Hohenwald named a Tennessee Downtowns city

The City of Hohenwald is one of 12 Tennessee communities selected in the fifth round of the Tennessee Downtowns program.

“This designation will allow us to do even more to help the downtown area,” Mayor Danny McKnight said Monday.

Hohenwald’s application process was completed and submitted by Economic & Community Development Coordinator Helen Ozier.  “This was a very competitive application process.  We are so excited to be part of the program.  This will be a great way for the community to come together for a common cause,” Ozier said.

“Like a woman who feels better when she is dressed up, our downtown will ‘feel’ better when it is looking better,” she added.

Tennessee Downtowns is an affiliated program of Tennessee Main Street and is a community improvement program for towns and cities seeking to revitalize traditional commercial districts” an official with Tennessee Economic & Community Development stated.  Communities chosen to participate work through volunteer citizen committees.  A $15,000 grant was awarded to Hohenwald and each participating community to be used to complete a downtown improvement project.  Members of the local steering committee include  Janet Turner, Barbara Hinson, Annette Peery, Steve Holloway, Lovada Burklow and Ozier.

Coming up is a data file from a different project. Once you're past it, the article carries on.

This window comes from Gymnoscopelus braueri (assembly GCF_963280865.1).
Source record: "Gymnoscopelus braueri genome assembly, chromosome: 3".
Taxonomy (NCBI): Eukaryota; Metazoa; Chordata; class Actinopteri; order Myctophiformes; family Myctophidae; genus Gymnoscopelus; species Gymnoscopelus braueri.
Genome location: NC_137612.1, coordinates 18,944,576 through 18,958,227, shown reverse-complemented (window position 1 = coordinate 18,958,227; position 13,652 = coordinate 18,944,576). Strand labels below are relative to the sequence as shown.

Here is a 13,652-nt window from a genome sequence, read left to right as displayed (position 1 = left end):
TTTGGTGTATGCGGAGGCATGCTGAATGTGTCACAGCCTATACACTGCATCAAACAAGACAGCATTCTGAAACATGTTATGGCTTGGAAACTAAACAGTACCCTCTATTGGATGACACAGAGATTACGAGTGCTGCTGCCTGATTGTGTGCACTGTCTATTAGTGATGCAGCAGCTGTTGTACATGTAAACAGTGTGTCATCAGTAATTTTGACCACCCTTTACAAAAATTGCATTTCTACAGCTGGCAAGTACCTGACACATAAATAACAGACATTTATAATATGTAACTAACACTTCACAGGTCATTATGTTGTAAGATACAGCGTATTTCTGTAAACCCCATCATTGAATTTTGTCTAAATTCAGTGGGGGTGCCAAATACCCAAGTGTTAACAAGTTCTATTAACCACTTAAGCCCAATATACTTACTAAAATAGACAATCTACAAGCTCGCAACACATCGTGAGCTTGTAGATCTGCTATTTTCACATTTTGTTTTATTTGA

The application received support of Senator Joey Hensley, M. D. and State Representative David Byrd.

Thirty-four communities have participated in the Tennessee Downtowns program since its inception in 2010, the Tennessee Economic & Community Development office reported.

Hohenwald’s Downtown district starts small with a “hub,” Mayor McKnight explained, and is contained within the commercial historic district.  Areas between Court Street east to Maple Street and First Street north to Linden Avenue are included in the initial phase.

Hohenwald Tennessee Downtowns map

Hohenwald Tennessee Downtowns map, courtesty City of Hohenwald

“The historic aspect of the application is big,” Ozier said, acknowledging Hohenwald’s historic components played a significant role in the city’s selection for the program.

Benefits for Hohenwald will include training and customized plans for Hohenwald’s economic development and revitalization efforts.

“Going back to my campaign, something that was important to me was the beautification and revitalization of the downtown area,” Mayor McKnight stated.  “Receiving the Tennessee Downtown program designation is a tremendous step forward in achieving that goal for our city.”

Other communities in the region which are part of the program are Waynesboro, Linden, Centerville, Mount Pleasant and Clifton.  Pulaski and Columbia were among the first Main Street communities in Tennessee under Governor Lamar Alexander in 1983.  Lawrenceburg is also named as a Main Street city.  Hohenwald could be eligible for Main Street status after two years, Ozier commented.

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